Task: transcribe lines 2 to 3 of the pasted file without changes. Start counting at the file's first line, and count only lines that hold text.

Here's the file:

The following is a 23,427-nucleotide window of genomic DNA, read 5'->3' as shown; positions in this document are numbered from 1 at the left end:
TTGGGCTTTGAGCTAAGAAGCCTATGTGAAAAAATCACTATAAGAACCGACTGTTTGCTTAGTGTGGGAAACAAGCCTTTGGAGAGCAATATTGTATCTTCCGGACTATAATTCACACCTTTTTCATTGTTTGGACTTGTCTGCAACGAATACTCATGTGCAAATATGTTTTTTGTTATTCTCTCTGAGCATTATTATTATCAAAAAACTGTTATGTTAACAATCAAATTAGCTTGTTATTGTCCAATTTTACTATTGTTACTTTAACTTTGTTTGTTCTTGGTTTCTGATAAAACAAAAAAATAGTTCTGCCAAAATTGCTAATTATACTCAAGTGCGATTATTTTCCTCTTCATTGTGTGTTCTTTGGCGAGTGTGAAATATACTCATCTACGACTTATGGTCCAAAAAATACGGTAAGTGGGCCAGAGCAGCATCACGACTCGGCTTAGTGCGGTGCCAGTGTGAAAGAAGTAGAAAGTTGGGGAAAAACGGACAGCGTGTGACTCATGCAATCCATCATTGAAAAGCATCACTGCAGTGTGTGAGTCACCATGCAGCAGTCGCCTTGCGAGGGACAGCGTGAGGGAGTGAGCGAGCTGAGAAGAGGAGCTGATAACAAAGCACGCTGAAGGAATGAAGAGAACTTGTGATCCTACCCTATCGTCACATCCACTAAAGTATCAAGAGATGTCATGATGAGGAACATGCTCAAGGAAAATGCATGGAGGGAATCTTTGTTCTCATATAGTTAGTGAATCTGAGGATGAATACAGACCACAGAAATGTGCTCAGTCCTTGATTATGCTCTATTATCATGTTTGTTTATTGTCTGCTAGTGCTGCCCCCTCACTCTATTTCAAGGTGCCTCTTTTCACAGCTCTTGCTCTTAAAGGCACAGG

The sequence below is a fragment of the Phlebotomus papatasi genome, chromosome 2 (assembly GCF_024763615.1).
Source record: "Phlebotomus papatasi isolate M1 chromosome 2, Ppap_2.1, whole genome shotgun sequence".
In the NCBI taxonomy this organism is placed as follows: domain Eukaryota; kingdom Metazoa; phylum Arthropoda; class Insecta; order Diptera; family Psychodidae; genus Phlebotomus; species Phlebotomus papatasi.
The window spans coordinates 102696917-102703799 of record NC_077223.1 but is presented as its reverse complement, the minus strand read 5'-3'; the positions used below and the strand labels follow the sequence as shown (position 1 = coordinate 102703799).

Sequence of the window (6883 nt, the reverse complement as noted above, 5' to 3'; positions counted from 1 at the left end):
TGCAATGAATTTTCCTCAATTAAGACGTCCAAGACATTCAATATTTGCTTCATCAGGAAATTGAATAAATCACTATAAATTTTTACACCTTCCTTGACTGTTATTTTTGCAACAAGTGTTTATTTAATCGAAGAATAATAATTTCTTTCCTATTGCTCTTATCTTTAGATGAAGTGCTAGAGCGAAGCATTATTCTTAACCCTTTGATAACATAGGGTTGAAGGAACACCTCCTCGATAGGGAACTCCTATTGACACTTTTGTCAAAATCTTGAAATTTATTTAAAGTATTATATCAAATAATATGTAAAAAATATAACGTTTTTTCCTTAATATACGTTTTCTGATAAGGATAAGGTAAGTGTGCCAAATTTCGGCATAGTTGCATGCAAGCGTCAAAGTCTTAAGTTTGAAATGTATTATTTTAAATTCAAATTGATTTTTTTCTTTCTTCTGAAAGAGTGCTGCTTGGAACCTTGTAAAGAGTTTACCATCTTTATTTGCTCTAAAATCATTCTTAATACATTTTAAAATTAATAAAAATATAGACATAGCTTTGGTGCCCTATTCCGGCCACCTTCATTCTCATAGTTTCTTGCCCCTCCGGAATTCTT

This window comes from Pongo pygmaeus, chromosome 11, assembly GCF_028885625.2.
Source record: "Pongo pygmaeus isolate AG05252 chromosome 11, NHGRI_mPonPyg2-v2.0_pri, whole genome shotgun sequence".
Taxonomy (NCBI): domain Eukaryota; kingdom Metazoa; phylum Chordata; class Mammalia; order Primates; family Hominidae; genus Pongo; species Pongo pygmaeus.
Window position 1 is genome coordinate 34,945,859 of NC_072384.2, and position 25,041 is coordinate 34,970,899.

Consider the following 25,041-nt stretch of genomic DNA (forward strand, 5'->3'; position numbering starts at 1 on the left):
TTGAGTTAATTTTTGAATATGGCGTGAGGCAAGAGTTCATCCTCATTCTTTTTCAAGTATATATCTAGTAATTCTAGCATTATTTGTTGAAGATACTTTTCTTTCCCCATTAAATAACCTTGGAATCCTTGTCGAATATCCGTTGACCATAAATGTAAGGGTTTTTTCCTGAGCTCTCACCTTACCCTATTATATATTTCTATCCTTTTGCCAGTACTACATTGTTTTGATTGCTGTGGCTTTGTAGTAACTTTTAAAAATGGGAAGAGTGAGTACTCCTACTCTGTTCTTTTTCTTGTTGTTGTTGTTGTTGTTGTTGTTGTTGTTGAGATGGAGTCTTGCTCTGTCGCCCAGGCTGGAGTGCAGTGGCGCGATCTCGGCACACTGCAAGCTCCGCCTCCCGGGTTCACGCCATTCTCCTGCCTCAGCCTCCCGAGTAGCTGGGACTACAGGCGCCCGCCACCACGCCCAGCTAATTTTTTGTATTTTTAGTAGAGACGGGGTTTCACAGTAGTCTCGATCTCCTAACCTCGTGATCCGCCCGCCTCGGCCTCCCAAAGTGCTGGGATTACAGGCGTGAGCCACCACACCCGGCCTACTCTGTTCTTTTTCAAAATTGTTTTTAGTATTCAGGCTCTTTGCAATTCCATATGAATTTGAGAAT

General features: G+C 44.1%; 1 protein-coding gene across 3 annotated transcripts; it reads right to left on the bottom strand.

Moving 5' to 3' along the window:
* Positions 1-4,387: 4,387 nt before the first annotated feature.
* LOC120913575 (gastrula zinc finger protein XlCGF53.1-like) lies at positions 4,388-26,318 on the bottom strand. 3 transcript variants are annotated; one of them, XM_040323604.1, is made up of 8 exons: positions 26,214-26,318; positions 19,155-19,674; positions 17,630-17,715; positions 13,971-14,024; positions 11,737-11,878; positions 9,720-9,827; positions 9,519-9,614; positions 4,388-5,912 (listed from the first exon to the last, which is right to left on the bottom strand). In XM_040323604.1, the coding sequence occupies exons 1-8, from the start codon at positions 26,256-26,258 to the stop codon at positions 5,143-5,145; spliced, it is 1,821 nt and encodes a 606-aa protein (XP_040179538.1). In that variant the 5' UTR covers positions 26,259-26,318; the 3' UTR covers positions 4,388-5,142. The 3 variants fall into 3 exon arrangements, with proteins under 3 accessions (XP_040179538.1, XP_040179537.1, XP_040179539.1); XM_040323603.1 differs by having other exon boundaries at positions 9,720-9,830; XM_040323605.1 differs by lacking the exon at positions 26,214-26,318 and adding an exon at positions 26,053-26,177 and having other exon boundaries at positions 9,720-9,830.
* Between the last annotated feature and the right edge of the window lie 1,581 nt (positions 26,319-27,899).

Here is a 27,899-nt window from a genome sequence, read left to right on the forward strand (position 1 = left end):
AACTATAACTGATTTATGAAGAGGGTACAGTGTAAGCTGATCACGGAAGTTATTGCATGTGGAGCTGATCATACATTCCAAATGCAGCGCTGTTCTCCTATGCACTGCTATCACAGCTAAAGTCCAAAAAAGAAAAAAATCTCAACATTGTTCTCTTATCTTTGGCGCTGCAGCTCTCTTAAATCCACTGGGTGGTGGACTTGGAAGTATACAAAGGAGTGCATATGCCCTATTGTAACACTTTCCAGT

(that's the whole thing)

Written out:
TTGGGCTTTGAGCTAAGAAGCCTATGTGAAAAAATCACTATAAGAACCGACTGTTTGCTTAGTGTGGGAAACAAGCCTTTGGAGAGCAATATTGTATCTTCCGGACTATAATTCACACCTTTTTCATTGTTTGGACTTGTCTGCAACGAATACTCATGTGCAAATATGTTTTTTGTTATTCTCTCTGAGCATTATTATTATCAAAAAACTGTTATGTTAACAATCAAATTAGCTTGTTATTGTCCAATTTTACTATTGTTACTTTAACTTTGTTTGTTCTTGGTTTCTGATAAAACAAAAAAATAGTTCTGCCAAAATTGCTAATTATACTCAAGTGCGATTATTTTCCTCTTCATTGTGTGTTCTTTGGCGAGTGTGAAATATACTCATCTACGACTTATGGTCCAAAAAATACGGTAAGTGGGCCAGAGCAGCATCACGACTCGGCTTAGTGCGGTGCCAGTGTGAAAGAAGTAGAAAGTTGGGGAAAAACGGACAGCGTGTGACTCATGCAATCCATCATTGAAAAGCATCACTGCAGTGTGTGAGTCACCATGCAGCAGTCGCCTTGCGAGGGACAGCGTGAGGGAGTGAGCGAGCTGAGAAGAGGAGCTGATAACAAAGCACGCTGAAGGAATGAAGAGAACTTGTGATCCTACCCTATCGTCACATCCACTAAAGTATCAAGAGATGTCATGATGAGGAACATGCTCAAGGAAAATGCATGGAGGGAATCTTTGTTCTCATATAGTTAGTGAATCTGAGGATGAATACAGACCACAGAAATGTGCTCAGTCCTTGATTATGCTCTATTATCATGTTTGTTTATTGTCTGCTAGTGCTGCCCCCTCACTCTATTTCAAGGTGCCTCTTTTCACAGCTCTTGCTCTTAAAGGCACAGG

The sequence below is a fragment of the Phlebotomus papatasi genome, chromosome 2 (assembly GCF_024763615.1).